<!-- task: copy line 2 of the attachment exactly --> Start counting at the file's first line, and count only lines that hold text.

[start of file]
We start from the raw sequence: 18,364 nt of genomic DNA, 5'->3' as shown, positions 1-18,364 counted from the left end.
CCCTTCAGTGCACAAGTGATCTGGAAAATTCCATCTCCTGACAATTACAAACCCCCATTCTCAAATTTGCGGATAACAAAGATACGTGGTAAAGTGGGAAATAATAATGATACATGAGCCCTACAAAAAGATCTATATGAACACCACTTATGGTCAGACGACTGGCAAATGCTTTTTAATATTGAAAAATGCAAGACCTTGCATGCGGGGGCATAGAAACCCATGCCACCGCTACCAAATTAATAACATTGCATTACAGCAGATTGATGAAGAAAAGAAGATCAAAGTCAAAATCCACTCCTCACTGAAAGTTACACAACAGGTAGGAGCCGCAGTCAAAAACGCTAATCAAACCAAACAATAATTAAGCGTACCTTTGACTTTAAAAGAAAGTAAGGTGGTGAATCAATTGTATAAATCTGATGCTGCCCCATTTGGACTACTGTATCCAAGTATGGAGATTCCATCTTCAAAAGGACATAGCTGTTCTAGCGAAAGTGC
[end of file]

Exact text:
CCCTTCAGTGCACAAGTGATCTGGAAAATTCCATCTCCTGACAATTACAAACCCCCATTCTCAAATTTGCGGATAACAAAGATACGTGGTAAAGTGGGAAATAATAATGATACATGAGCCCTACAAAAAGATCTATATGAACACCACTTATGGTCAGACGACTGGCAAATGCTTTTTAATATTGAAAAATGCAAGACCTTGCATGCGGGGGCATAGAAACCCATGCCACCGCTACCAAATTAATAACATTGCATTACAGCAGATTGATGAAGAAAAGAAGATCAAAGTCAAAATCCACTCCTCACTGAAAGTTACACAACAGGTAGGAGCCGCAGTCAAAAACGCTAATCAAACCAAACAATAATTAAGCGTACCTTTGACTTTAAAAGAAAGTAAGGTGGTGAATCAATTGTATAAATCTGATGCTGCCCCATTTGGACTACTGTATCCAAGTATGGAGATTCCATCTTCAAAAGGACATAGCTGTTCTAGCGAAAGTGC